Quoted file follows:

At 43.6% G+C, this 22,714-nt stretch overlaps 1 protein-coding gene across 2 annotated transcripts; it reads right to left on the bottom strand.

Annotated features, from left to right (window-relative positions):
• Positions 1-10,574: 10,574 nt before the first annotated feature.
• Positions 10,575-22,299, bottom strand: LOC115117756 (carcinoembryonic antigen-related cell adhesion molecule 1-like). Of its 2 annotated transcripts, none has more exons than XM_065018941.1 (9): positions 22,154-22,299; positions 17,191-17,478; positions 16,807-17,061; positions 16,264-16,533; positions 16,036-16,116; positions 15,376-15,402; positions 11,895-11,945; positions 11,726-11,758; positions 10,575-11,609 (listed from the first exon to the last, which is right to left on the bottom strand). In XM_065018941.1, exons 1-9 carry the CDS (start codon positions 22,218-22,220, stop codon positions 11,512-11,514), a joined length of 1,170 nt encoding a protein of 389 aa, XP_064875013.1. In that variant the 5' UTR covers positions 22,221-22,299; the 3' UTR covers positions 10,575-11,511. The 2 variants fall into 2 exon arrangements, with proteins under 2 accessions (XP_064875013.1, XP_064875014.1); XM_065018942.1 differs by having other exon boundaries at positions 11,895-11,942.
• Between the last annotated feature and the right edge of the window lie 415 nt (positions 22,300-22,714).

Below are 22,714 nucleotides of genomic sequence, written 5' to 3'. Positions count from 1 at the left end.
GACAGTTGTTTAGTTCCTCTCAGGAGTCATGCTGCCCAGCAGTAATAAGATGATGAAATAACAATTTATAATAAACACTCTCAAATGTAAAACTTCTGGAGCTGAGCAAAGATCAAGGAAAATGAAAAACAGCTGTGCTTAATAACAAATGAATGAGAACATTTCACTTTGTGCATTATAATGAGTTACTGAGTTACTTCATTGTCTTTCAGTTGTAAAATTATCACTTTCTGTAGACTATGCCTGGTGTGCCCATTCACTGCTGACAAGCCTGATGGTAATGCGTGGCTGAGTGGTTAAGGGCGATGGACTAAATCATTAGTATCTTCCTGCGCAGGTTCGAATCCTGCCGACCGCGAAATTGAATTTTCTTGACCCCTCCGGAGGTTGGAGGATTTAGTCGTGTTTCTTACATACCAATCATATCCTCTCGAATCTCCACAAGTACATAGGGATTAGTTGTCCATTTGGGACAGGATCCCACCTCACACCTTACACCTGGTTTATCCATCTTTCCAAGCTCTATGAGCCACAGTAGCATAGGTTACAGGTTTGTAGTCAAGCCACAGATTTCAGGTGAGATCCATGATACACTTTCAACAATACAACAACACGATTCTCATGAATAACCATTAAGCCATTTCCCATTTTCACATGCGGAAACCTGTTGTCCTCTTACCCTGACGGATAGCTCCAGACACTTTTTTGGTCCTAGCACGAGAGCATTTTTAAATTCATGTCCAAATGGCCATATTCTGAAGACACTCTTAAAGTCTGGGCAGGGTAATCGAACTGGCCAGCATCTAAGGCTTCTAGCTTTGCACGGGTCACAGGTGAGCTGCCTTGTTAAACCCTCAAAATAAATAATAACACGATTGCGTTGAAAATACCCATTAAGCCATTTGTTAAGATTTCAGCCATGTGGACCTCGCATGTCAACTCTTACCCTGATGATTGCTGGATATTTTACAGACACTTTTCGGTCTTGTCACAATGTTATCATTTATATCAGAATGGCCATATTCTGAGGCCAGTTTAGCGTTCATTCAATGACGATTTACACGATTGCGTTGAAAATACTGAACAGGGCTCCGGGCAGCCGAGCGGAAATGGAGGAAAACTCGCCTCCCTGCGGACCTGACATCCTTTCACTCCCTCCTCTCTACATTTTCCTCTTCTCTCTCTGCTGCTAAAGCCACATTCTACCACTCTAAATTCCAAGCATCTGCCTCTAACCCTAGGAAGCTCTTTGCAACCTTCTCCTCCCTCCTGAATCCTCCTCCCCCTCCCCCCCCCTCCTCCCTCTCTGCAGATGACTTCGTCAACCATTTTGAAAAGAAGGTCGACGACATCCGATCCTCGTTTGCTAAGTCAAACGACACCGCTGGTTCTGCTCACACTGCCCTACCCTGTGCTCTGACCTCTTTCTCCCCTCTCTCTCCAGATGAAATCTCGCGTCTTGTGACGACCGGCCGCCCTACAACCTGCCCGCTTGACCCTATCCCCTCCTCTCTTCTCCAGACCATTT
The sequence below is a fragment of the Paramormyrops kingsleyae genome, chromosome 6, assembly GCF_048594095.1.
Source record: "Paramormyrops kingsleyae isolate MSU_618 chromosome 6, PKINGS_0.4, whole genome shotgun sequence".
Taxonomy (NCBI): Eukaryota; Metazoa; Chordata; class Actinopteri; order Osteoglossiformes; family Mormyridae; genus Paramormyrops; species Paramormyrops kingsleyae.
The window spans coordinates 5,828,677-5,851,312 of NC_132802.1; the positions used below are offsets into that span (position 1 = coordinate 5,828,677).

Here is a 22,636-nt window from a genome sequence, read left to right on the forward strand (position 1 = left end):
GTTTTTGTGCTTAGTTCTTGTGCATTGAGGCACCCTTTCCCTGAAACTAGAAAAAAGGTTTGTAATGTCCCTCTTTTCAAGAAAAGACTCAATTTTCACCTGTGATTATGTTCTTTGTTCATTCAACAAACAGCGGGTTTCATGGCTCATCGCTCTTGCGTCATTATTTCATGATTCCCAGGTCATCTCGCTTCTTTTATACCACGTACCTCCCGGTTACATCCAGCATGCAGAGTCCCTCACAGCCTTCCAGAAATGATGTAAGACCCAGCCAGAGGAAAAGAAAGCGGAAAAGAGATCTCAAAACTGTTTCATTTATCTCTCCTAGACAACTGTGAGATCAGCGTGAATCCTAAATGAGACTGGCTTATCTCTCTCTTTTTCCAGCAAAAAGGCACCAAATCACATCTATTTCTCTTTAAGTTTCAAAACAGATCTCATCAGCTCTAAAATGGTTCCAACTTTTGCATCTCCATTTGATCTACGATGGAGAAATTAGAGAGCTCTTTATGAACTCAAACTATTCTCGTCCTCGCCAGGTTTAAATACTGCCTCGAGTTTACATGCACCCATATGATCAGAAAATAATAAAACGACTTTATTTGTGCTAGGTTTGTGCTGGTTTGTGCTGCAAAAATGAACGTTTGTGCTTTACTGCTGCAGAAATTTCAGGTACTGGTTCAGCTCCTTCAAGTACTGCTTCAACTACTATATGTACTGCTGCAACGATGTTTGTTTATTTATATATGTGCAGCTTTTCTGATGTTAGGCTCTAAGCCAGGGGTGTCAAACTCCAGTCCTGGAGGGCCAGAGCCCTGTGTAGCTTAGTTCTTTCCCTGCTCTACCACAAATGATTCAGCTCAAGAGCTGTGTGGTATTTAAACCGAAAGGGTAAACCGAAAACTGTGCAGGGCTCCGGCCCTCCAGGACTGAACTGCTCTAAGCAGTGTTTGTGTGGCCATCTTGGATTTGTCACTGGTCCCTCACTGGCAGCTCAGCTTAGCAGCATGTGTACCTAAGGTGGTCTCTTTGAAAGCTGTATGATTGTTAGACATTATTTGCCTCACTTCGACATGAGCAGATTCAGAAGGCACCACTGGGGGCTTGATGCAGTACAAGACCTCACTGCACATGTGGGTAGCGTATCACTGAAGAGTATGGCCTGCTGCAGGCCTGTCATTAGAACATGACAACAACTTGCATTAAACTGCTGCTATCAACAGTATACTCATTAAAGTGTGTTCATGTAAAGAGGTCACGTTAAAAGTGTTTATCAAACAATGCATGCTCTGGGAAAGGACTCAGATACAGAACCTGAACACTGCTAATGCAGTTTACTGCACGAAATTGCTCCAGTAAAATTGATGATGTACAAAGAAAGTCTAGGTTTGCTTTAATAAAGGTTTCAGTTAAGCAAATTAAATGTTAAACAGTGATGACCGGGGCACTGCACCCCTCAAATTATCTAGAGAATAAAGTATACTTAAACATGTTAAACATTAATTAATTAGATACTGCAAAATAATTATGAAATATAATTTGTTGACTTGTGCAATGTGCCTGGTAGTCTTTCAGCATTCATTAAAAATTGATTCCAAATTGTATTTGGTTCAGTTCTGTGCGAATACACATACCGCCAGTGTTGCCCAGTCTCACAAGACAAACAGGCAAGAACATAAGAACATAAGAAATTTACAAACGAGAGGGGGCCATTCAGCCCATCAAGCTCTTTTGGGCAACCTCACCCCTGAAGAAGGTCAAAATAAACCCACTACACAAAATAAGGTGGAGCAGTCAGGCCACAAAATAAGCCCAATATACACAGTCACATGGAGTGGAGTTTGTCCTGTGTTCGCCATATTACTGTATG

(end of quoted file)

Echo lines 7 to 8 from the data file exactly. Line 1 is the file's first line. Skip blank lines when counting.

GACAGTTGTTTAGTTCCTCTCAGGAGTCATGCTGCCCAGCAGTAATAAGATGATGAAATAACAATTTATAATAAACACTCTCAAATGTAAAACTTCTGGAGCTGAGCAAAGATCAAGGAAAATGAAAAACAGCTGTGCTTAATAACAAATGAATGAGAACATTTCACTTTGTGCATTATAATGAGTTACTGAGTTACTTCATTGTCTTTCAGTTGTAAAATTATCACTTTCTGTAGACTATGCCTGGTGTGCCCATTCACTGCTGACAAGCCTGATGGTAATGCGTGGCTGAGTGGTTAAGGGCGATGGACTAAATCATTAGTATCTTCCTGCGCAGGTTCGAATCCTGCCGACCGCGAAATTGAATTTTCTTGACCCCTCCGGAGGTTGGAGGATTTAGTCGTGTTTCTTACATACCAATCATATCCTCTCGAATCTCCACAAGTACATAGGGATTAGTTGTCCATTTGGGACAGGATCCCACCTCACACCTTACACCTGGTTTATCCATCTTTCCAAGCTCTATGAGCCACAGTAGCATAGGTTACAGGTTTGTAGTCAAGCCACAGATTTCAGGTGAGATCCATGATACACTTTCAACAATACAACAACACGATTCTCATGAATAACCATTAAGCCATTTCCCATTTTCACATGCGGAAACCTGTTGTCCTCTTACCCTGACGGATAGCTCCAGACACTTTTTTGGTCCTAGCACGAGAGCATTTTTAAATTCATGTCCAAATGGCCATATTCTGAAGACACTCTTAAAGTCTGGGCAGGGTAATCGAACTGGCCAGCATCTAAGGCTTCTAGCTTTGCACGGGTCACAGGTGAGCTGCCTTGTTAAACCCTCAAAATAAATAATAACACGATTGCGTTGAAAATACCCATTAAGCCATTTGTTAAGATTTCAGCCATGTGGACCTCGCATGTCAACTCTTACCCTGATGATTGCTGGATATTTTACAGACACTTTTCGGTCTTGTCACAATGTTATCATTTATATCAGAATGGCCATATTCTGAGGCCAGTTTAGCGTTCATTCAATGACGATTTACACGATTGCGTTGAAAATACTGAACAGGGCTCCGGGCAGCCGAGCGGAAATGGAGGAAAACTCGCCTCCCTGCGGACCTGACATCCTTTCACTCCCTCCTCTCTACATTTTCCTCTTCTCTCTCTGCTGCTAAAGCCACATTCTACCACTCTAAATTCCAAGCATCTGCCTCTAACCCTAGGAAGCTCTTTGCAACCTTCTCCTCCCTCCTGAATCCTCCTCCCCCTCCCCCCCCCTCCTCCCTCTCTGCAGATGACTTCGTCAACCATTTTGAAAAGAAGGTCGACGACATCCGATCCTCGTTTGCTAAGTCAAACGACACCGCTGGTTCTGCTCACACTGCCCTACCCTGTGCTCTGACCTCTTTCTCCCCTCTCTCTCCAGATGAAATCTCGCGTCTTGTGACGACCGGCCGCCCTACAACCTGCCCGCTTGACCCTATCCCCTCCTCTCTTCTCCAGACCATTT
The sequence below is a fragment of the Paramormyrops kingsleyae genome, chromosome 6, assembly GCF_048594095.1.